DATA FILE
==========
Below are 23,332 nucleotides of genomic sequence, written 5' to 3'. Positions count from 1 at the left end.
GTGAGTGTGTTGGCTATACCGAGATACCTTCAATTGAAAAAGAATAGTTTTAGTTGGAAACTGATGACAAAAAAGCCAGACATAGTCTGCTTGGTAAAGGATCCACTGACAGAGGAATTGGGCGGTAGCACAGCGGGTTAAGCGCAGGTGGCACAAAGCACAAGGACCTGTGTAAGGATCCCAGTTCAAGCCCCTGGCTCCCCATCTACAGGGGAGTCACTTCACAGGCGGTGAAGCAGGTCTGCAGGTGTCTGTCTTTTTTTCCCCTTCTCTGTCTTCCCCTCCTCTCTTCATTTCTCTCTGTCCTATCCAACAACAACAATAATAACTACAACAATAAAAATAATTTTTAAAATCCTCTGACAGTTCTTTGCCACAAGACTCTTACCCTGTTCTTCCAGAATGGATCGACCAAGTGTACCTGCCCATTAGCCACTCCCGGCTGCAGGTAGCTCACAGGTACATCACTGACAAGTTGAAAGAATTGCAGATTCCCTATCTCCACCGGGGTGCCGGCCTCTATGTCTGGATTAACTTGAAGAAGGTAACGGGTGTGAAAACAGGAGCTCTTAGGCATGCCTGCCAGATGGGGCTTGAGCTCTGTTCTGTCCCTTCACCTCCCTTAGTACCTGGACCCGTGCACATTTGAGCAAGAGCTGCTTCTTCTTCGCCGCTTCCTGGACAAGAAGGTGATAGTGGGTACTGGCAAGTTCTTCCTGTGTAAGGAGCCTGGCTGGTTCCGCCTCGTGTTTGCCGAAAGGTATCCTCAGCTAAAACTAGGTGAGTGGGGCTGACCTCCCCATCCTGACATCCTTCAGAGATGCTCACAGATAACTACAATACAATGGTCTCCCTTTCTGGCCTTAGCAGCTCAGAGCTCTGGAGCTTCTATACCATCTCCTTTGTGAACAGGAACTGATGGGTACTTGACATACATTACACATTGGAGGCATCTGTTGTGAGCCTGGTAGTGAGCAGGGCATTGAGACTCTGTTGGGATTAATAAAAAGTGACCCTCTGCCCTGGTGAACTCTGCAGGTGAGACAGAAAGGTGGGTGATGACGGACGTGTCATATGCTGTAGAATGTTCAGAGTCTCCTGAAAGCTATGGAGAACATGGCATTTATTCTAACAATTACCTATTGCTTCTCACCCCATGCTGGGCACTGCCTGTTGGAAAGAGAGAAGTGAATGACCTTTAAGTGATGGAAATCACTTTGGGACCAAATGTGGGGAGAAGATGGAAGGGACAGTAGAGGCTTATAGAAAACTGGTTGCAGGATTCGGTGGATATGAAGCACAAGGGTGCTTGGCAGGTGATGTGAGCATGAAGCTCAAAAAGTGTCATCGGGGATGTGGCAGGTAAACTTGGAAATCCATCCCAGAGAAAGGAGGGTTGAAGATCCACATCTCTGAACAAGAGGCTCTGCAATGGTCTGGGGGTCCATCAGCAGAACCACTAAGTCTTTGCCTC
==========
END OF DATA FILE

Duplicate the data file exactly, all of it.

Below are 23,332 nucleotides of genomic sequence, written 5' to 3'. Positions count from 1 at the left end.
GTGAGTGTGTTGGCTATACCGAGATACCTTCAATTGAAAAAGAATAGTTTTAGTTGGAAACTGATGACAAAAAAGCCAGACATAGTCTGCTTGGTAAAGGATCCACTGACAGAGGAATTGGGCGGTAGCACAGCGGGTTAAGCGCAGGTGGCACAAAGCACAAGGACCTGTGTAAGGATCCCAGTTCAAGCCCCTGGCTCCCCATCTACAGGGGAGTCACTTCACAGGCGGTGAAGCAGGTCTGCAGGTGTCTGTCTTTTTTTCCCCTTCTCTGTCTTCCCCTCCTCTCTTCATTTCTCTCTGTCCTATCCAACAACAACAATAATAACTACAACAATAAAAATAATTTTTAAAATCCTCTGACAGTTCTTTGCCACAAGACTCTTACCCTGTTCTTCCAGAATGGATCGACCAAGTGTACCTGCCCATTAGCCACTCCCGGCTGCAGGTAGCTCACAGGTACATCACTGACAAGTTGAAAGAATTGCAGATTCCCTATCTCCACCGGGGTGCCGGCCTCTATGTCTGGATTAACTTGAAGAAGGTAACGGGTGTGAAAACAGGAGCTCTTAGGCATGCCTGCCAGATGGGGCTTGAGCTCTGTTCTGTCCCTTCACCTCCCTTAGTACCTGGACCCGTGCACATTTGAGCAAGAGCTGCTTCTTCTTCGCCGCTTCCTGGACAAGAAGGTGATAGTGGGTACTGGCAAGTTCTTCCTGTGTAAGGAGCCTGGCTGGTTCCGCCTCGTGTTTGCCGAAAGGTATCCTCAGCTAAAACTAGGTGAGTGGGGCTGACCTCCCCATCCTGACATCCTTCAGAGATGCTCACAGATAACTACAATACAATGGTCTCCCTTTCTGGCCTTAGCAGCTCAGAGCTCTGGAGCTTCTATACCATCTCCTTTGTGAACAGGAACTGATGGGTACTTGACATACATTACACATTGGAGGCATCTGTTGTGAGCCTGGTAGTGAGCAGGGCATTGAGACTCTGTTGGGATTAATAAAAAGTGACCCTCTGCCCTGGTGAACTCTGCAGGTGAGACAGAAAGGTGGGTGATGACGGACGTGTCATATGCTGTAGAATGTTCAGAGTCTCCTGAAAGCTATGGAGAACATGGCATTTATTCTAACAATTACCTATTGCTTCTCACCCCATGCTGGGCACTGCCTGTTGGAAAGAGAGAAGTGAATGACCTTTAAGTGATGGAAATCACTTTGGGACCAAATGTGGGGAGAAGATGGAAGGGACAGTAGAGGCTTATAGAAAACTGGTTGCAGGATTCGGTGGATATGAAGCACAAGGGTGCTTGGCAGGTGATGTGAGCATGAAGCTCAAAAAGTGTCATCGGGGATGTGGCAGGTAAACTTGGAAATCCATCCCAGAGAAAGGAGGGTTGAAGATCCACATCTCTGAACAAGAGGCTCTGCAATGGTCTGGGGGTCCATCAGCAGAACCACTAAGTCTTTGCCTC